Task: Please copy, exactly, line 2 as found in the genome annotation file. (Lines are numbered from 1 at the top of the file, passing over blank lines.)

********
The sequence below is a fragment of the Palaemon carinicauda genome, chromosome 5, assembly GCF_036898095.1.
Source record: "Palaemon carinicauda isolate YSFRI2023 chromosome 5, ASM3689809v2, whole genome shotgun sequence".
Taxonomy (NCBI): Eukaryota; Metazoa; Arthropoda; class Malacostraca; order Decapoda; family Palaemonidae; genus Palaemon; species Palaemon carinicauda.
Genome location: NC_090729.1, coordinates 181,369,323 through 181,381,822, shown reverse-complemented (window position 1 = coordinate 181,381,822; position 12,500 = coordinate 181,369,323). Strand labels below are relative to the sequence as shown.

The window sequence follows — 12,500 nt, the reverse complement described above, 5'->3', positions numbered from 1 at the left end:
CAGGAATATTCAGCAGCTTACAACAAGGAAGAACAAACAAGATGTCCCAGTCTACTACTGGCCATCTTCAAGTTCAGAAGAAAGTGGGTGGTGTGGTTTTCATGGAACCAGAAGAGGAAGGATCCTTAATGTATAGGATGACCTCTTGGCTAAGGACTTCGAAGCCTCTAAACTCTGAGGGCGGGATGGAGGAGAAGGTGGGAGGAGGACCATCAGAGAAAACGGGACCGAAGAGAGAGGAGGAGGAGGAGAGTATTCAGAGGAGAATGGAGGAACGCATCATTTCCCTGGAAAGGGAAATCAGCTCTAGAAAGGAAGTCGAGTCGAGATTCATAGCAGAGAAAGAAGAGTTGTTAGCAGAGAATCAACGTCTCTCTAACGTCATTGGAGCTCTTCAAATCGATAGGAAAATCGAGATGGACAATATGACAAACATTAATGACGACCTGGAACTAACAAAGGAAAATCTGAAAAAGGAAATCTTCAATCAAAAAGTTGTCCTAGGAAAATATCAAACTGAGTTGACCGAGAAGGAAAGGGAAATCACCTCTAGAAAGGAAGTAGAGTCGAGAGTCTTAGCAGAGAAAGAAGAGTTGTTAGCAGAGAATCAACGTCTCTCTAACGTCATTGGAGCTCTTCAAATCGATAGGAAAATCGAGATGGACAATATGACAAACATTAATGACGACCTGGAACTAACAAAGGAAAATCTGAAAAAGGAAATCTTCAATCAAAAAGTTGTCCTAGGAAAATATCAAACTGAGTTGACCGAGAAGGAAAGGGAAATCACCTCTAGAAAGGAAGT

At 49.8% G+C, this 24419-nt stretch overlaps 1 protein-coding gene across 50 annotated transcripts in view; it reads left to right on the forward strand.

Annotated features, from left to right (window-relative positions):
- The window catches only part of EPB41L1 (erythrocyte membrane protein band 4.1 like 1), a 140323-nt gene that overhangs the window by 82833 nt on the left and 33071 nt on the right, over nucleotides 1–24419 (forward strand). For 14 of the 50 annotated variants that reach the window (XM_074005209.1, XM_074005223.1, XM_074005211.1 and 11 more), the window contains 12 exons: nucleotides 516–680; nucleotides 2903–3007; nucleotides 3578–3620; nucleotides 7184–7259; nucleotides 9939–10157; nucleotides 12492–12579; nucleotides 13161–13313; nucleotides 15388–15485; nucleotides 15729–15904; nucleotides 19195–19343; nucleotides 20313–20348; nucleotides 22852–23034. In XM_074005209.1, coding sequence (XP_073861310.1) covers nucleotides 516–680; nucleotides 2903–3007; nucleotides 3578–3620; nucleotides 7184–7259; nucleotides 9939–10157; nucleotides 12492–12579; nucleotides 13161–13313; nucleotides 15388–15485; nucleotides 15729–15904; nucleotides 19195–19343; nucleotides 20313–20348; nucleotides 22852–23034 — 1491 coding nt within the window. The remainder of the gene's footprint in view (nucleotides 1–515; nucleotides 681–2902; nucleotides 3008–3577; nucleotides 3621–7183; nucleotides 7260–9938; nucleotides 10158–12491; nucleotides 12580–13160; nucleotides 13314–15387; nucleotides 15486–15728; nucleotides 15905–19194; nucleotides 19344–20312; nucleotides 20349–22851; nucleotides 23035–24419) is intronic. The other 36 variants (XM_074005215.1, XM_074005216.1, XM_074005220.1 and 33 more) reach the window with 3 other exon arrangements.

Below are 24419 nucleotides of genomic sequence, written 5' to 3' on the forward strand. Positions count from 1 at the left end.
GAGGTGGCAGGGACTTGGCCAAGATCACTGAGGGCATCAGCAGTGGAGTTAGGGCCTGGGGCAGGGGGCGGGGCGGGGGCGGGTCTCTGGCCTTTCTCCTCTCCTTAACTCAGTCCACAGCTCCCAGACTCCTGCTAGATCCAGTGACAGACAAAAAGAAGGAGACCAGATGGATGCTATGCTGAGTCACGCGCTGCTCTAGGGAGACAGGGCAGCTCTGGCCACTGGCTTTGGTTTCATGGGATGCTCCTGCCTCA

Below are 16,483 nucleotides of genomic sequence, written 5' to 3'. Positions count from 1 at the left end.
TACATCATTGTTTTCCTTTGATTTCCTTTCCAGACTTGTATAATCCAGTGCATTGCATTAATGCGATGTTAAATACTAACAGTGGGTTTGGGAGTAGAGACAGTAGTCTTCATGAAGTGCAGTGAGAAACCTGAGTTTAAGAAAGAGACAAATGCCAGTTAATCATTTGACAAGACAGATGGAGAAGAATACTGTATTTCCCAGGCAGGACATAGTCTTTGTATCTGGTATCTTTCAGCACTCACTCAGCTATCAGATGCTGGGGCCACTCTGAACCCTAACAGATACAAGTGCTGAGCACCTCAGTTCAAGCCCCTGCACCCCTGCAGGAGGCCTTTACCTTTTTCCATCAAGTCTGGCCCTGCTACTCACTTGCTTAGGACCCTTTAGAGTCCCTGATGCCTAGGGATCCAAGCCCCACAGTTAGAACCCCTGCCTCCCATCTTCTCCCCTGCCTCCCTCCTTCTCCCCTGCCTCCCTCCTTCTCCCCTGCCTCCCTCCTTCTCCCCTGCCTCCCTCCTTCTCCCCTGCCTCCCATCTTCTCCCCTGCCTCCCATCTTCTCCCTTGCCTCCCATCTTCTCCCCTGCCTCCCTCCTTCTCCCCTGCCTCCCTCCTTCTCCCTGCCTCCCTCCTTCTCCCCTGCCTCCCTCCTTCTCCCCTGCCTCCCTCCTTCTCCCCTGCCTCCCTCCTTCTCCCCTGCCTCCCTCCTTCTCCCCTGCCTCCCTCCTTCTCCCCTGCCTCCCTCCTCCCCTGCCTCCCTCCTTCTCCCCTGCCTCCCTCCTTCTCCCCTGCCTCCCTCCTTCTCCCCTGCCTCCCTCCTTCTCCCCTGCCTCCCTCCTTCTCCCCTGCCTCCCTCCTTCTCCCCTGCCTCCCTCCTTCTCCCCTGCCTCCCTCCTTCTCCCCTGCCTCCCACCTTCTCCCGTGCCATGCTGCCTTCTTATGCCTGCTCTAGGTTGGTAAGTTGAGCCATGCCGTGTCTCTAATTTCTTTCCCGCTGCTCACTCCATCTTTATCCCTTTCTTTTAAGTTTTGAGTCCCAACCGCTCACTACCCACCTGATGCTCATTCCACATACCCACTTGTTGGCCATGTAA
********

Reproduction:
Source record: "Palaemon carinicauda isolate YSFRI2023 chromosome 5, ASM3689809v2, whole genome shotgun sequence".